"Sit, sit," the old man gestured vaguely.
Tiny carefully pushed aside some papers and settled on an upturned crate.
The magicman fixed him with a milky eye.
"You know W.C. Handy?" he asked quickly.
Tiny hesitated. Know his music or know the man, he wondered. He had actually met the great man once in Montgomery, Alabama, in a dark club, shook his hand, even. This seemed like some kind of test.
"I play his supernal music in my act," he brought out, finally.
"Ahhh," Beau said. "I believe we can do some transacting."
The deal Beaureguard Rawhead laid out for the bluesman was simple but onerous. In exchange for a love potion he would conjure, Beau would be taught how to write a song.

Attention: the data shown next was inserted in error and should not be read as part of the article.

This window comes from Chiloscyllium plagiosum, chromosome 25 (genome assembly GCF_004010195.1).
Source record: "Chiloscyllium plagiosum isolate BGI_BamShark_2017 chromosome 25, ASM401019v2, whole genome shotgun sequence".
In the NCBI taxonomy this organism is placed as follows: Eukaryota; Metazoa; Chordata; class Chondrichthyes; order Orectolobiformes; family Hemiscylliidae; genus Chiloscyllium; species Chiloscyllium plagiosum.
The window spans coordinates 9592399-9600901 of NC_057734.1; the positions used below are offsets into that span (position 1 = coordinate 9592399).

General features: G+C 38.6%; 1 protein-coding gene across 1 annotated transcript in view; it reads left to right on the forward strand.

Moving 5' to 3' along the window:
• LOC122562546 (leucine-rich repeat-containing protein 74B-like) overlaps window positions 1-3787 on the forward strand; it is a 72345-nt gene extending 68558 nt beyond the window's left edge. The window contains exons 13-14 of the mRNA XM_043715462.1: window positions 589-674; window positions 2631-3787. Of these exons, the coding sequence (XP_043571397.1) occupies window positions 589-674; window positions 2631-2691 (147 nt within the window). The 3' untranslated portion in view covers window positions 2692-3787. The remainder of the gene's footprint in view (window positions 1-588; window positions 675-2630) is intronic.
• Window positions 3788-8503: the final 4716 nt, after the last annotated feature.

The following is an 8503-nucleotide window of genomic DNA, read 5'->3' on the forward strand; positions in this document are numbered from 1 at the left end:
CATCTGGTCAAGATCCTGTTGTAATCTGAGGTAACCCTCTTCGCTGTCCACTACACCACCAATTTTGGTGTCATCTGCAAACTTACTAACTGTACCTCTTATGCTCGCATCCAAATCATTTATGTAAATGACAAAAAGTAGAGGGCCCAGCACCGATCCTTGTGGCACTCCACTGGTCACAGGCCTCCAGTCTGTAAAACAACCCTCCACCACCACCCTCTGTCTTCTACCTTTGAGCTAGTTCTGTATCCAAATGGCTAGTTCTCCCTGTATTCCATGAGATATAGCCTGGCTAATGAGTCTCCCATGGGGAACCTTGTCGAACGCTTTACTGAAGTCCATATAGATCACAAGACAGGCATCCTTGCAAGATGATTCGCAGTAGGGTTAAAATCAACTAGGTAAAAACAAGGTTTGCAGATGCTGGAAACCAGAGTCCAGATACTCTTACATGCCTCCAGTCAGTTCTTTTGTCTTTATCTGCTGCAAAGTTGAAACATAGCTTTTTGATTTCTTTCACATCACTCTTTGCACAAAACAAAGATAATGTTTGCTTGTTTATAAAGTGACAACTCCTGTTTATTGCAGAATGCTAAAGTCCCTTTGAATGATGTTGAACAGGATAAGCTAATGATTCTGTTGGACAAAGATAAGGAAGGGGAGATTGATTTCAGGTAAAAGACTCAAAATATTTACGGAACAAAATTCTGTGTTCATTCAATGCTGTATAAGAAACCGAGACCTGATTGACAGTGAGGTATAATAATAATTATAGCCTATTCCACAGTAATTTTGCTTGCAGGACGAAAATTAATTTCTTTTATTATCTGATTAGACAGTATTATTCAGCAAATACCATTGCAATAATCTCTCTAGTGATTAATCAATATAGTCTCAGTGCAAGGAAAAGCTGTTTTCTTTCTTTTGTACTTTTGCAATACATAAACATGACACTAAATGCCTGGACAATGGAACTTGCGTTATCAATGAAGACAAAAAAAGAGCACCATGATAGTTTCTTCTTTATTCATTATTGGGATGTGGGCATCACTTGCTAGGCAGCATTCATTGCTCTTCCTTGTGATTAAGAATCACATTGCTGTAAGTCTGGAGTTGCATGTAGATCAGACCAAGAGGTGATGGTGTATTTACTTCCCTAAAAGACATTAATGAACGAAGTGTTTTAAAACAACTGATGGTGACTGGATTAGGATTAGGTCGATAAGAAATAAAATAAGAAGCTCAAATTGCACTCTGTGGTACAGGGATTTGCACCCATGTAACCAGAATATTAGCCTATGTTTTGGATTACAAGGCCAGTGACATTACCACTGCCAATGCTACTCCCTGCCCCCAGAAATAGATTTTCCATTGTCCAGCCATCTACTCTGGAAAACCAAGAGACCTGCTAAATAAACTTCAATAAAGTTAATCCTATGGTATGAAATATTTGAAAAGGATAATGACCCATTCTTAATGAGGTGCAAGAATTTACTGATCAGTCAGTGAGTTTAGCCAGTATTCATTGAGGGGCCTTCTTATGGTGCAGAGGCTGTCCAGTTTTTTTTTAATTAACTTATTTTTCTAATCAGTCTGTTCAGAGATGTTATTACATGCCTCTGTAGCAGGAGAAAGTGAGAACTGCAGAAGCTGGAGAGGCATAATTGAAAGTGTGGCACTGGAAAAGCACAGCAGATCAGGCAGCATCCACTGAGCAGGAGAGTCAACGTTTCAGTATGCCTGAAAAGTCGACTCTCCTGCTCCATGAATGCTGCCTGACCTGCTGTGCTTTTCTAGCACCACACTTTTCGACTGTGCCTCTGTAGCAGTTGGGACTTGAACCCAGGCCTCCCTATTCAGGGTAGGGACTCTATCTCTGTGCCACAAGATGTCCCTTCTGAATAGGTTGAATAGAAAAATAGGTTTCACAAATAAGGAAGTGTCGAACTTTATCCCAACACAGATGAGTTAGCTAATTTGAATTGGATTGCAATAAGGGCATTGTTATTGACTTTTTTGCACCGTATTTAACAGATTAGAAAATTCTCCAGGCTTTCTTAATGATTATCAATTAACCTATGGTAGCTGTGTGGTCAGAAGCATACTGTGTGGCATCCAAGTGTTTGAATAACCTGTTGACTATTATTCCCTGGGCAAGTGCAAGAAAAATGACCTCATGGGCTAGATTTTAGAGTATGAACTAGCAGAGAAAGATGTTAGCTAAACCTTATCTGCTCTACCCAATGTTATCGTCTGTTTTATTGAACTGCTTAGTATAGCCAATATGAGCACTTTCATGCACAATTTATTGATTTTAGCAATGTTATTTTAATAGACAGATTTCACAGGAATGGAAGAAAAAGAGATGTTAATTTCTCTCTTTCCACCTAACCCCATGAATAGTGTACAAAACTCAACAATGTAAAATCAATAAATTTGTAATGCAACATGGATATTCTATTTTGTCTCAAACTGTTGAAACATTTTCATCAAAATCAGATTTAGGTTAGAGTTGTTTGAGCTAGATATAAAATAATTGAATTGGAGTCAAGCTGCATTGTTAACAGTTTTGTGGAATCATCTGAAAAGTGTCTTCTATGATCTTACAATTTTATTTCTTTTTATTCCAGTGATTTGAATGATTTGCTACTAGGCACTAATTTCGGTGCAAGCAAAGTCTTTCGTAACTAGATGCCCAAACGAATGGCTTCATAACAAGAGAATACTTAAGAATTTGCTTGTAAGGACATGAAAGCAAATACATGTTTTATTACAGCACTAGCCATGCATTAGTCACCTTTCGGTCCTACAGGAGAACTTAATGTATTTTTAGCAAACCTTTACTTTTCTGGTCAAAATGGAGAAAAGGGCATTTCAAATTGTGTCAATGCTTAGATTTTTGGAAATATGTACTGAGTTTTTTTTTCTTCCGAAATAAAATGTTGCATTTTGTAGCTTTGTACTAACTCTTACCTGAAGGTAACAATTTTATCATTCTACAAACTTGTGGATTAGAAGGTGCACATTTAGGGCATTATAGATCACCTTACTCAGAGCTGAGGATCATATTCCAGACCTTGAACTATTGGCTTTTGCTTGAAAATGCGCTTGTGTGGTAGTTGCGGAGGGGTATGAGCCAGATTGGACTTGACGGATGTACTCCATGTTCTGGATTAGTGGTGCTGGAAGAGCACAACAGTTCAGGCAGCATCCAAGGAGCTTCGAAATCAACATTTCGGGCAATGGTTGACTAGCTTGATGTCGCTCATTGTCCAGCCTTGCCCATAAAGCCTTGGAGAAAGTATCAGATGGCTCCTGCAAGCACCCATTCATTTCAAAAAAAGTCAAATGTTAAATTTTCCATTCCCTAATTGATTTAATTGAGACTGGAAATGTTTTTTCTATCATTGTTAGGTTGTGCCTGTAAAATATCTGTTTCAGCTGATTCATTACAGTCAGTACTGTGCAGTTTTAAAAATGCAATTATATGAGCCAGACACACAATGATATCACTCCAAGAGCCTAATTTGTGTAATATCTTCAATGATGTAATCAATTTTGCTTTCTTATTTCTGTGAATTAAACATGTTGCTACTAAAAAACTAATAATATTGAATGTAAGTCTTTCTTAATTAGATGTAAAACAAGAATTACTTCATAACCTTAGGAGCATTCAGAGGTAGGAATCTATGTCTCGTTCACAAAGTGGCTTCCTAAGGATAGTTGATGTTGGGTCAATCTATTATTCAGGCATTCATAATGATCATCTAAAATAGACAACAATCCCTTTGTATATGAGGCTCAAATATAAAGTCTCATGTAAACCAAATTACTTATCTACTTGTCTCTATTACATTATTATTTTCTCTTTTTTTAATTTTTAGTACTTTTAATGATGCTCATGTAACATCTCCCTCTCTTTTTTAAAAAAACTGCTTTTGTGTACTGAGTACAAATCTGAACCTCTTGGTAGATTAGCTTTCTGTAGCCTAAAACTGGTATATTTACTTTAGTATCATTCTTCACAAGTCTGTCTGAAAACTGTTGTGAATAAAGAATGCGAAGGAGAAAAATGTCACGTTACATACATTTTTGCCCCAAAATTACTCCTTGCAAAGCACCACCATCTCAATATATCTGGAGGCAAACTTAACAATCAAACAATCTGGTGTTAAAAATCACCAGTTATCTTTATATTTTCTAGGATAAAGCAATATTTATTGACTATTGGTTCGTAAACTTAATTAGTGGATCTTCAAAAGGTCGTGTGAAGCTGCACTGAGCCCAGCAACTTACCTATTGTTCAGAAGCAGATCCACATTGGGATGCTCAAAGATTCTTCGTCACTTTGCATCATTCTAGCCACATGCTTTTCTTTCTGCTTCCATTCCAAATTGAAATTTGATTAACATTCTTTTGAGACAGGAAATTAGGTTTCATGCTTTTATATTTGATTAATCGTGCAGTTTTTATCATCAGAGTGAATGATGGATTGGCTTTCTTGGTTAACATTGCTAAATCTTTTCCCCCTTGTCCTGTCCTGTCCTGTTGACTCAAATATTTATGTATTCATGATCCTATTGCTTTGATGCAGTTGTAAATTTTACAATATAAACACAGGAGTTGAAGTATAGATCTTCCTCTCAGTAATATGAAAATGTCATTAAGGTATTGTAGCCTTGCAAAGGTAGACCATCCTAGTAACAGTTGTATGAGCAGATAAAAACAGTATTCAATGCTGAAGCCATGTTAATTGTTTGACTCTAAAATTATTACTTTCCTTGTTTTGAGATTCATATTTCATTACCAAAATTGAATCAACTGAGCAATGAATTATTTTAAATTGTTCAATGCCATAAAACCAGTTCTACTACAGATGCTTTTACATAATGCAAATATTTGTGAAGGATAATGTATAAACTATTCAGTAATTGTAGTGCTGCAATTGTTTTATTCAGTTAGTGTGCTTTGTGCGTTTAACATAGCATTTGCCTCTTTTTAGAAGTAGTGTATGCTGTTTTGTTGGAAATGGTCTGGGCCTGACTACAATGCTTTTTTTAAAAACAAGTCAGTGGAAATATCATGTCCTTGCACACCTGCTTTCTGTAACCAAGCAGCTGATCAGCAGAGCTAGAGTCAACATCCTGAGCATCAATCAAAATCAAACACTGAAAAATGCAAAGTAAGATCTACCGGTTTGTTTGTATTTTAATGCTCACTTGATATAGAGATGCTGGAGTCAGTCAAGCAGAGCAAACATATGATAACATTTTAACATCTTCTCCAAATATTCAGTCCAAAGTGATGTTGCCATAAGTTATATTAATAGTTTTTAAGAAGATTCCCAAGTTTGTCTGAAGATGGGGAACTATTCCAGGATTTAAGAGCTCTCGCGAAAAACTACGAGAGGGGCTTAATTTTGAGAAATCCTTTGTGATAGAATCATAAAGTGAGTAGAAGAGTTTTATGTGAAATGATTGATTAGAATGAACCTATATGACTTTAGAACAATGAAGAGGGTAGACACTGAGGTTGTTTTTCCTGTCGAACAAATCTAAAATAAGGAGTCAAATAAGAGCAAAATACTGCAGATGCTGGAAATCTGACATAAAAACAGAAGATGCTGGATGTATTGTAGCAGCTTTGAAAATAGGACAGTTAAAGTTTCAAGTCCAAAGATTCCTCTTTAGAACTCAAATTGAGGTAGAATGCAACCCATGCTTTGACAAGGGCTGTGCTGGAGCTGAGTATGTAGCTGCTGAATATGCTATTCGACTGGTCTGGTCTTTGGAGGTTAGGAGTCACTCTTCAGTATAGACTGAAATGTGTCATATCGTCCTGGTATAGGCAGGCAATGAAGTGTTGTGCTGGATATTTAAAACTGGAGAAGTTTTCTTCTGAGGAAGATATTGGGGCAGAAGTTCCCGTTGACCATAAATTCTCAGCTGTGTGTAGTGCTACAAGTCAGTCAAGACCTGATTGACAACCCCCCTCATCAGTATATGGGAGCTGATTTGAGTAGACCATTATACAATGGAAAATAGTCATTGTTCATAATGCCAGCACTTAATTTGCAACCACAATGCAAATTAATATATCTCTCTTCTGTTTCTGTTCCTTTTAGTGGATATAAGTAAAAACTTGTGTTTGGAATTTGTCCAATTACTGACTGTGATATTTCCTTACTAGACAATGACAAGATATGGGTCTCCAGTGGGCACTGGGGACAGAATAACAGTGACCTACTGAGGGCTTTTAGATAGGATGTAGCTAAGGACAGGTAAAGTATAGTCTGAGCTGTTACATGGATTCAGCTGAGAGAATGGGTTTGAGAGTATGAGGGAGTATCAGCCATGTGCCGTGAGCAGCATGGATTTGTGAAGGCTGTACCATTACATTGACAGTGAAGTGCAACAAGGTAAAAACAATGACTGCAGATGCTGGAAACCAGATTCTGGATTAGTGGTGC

Tiny rubbed his hand across his face, leaned back, leaned forward again. He blew out a bit of sour wind.
"I dunno," he began.
"No deal then."
"Mr. Rawhead, writin songs. I dunno, it can't be taught."
"No sir, I was born writin songs."
"Naw," Beau said and he grinned like a warden.
Tiny knew he was gonna agree to this, he just wanted the disclaimers up front.
"I can try it, sir. I can sure try it."
"Thas all I'm asking, " Beaureguard said, standing up.
Tiny rose too. The two men shook hands. They agreed to start that very evening.
The sunset in Memphis was red like the blood of Abraham, the river sucking up that color like a lamia, like a mother dog. There was an eeriness in the air, a tone underneath the everyday, like a buzz in the distance, like cicadas from another world.
Tiny showed up on time, as the day was giving way to night. The old conjureman was eager to get started; he had cleared a space around his piano, like one might clear the ground to build a fire, or make a sacrifice.